I was at the airport

I met a woman today at the airport. She said she had MS. She was shaking and on the verge of tears. Water was welling up in her eyes, and she was ready to burst. Something told me that it wasn’t MS. She was going to see a neurologist.

I encouraged her to keep her appointment, but I said: “I don’t think this is MS but I’m glad you’re going to get it checked out.” I suspected that the most upsetting symptom she was experiencing was panic. “Right now what’s probably happening is you have severe anxiety,” I asked her if she had MS right this moment, what could she do about it? She said nothing.

I said, “then do nothing.”

She sighed a huge sigh of relief. I breathed too. I felt her release her body, and her worries. What happened to her next was out of her control. She didn’t know what was coming next, nor did I, but we both knew that she let go of the weight, the pressure of feeling like she had to do “something.” Her body looked less tense and she sunk into her airport seat ready to talk with me about the children’s book she was writing.

One day I will die

I sat at the bar in the Long Beach airport drinking hard cider, thinking about the fact that one day I will die. Every day we are dying a little bit. I don’t know if I will die in a plane crash. That is morbid because at this moment I’m about to get on an airplane. But maybe the reason my flight is delayed is that I’m supposed to live. I’m living, and you are too.

We’re not dying; it’s hard to remember this at times, but it’s important to treasure every single moment. At any time somebody that you love could pass away. It is tragic to ponder this fact, but it’s true like that Metallica song, sad but true. Sometimes I get impatient when things are not going my way. However, when I think about the fact that one day the people that I love will die and I will have to cope with that trivial. When I saw that woman in the airport who thought she had MS, it made me think about how valuable life is. I started to realize that our concerns are significant, our worries matter, but remembering to treasure the moments that we have spent with the people we love is so important.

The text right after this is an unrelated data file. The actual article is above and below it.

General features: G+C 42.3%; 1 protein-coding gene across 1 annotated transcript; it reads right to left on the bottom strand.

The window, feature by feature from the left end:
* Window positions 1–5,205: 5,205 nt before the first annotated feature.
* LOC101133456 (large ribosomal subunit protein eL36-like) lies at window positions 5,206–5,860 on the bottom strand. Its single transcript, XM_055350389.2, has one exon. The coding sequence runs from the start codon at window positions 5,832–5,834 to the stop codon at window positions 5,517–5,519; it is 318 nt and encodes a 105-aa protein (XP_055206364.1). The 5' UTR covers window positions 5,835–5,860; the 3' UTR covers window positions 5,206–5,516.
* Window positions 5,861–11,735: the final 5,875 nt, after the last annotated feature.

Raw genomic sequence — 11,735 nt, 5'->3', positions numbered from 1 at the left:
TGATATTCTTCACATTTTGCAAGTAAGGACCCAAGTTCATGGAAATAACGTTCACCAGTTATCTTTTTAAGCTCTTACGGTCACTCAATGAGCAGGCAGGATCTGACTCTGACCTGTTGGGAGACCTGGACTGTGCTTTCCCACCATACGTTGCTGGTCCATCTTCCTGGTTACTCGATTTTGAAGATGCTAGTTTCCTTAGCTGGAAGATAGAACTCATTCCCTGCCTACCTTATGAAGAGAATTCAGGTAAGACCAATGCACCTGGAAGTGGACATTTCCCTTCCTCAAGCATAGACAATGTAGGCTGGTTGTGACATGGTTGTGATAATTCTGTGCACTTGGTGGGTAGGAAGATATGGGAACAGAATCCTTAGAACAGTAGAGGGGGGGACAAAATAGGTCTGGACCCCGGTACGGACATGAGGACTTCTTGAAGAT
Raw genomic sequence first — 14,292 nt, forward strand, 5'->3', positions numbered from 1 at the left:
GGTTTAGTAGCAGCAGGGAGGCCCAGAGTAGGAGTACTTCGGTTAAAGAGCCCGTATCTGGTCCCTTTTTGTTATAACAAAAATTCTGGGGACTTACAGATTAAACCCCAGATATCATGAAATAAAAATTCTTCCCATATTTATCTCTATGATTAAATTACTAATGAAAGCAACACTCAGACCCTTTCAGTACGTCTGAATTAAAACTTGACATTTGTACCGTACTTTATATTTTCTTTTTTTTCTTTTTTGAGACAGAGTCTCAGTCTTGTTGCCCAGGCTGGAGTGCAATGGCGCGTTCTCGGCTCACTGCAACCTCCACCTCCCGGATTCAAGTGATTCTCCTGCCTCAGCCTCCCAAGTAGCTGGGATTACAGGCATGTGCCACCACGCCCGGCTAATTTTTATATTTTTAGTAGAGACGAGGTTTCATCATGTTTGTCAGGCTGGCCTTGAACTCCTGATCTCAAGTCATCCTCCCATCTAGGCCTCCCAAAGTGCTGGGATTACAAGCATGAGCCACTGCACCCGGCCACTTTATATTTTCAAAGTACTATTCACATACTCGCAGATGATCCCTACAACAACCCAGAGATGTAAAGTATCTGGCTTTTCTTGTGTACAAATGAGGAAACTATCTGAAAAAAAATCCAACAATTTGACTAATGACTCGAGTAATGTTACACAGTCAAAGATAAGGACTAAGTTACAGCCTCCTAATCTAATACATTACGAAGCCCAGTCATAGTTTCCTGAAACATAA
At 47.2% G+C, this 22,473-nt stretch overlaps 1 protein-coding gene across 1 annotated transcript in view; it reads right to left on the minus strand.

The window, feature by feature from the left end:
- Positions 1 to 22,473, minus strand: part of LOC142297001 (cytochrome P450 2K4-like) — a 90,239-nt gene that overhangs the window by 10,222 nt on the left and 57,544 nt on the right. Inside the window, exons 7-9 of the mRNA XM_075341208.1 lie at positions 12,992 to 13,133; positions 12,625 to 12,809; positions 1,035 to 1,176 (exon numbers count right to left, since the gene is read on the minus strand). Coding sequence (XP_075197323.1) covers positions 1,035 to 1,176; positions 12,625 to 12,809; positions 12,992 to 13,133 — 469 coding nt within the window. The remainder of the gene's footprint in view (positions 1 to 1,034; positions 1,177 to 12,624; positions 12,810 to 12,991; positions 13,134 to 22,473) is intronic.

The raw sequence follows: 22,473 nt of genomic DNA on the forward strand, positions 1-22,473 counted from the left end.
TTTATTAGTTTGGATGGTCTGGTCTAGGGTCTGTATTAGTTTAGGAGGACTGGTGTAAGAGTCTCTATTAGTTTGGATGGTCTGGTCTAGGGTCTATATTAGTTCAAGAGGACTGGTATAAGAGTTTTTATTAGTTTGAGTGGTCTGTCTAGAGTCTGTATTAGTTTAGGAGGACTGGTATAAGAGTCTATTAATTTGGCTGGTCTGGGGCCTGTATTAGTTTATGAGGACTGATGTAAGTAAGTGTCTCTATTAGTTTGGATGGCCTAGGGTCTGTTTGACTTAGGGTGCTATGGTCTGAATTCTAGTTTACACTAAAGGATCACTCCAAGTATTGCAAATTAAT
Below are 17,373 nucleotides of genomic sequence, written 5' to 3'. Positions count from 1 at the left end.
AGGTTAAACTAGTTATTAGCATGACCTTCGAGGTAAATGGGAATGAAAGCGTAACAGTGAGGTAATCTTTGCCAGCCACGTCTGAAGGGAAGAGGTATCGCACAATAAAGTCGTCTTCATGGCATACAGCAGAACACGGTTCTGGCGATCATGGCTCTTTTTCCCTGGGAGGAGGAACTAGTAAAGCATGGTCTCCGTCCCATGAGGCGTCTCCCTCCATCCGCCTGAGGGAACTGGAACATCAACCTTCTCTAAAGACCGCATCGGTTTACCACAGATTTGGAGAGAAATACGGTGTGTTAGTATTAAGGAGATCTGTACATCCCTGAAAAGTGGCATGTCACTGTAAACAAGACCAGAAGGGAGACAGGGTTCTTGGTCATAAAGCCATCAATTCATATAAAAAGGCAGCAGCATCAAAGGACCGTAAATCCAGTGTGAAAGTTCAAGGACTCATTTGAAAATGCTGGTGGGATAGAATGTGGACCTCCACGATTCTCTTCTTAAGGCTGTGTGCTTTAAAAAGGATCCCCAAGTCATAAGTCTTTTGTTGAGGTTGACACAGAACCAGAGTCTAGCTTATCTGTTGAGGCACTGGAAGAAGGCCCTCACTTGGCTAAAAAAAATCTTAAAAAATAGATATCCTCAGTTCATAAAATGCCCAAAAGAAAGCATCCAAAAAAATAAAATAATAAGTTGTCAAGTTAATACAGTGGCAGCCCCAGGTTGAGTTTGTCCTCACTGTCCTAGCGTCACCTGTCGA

Death, dying and living.

When a loved one passes away, it’s sad, and we will grieve. There are many phases we will go through; however, you will get through them. You will heal. I’m not sure how I will feel when people important to me die, but I can say that the phases of grief are real and if I have trouble coping I will speak about that in therapy. I will allow myself to mourn and that’s crucial to the healing process. It’s sort of like the worst breakup ever. You found love, you treasure it and then you lose it. It hurts and it’s confusing and much like love,  death doesn’t make a whole lot of sense, but it’s a part of the cycle of life.

I’m standing in an airport waiting for Aaron to pick me up. I can’t wait for him to hold me and kiss me. It feels like it’s been forever, but it’s only been a couple of days.

I will remember that woman at the airport and how she changed my life.  She cried into my shoulder and I hugged her close. I understood her pain in that small moment.

We don’t know what tomorrow brings so be here now.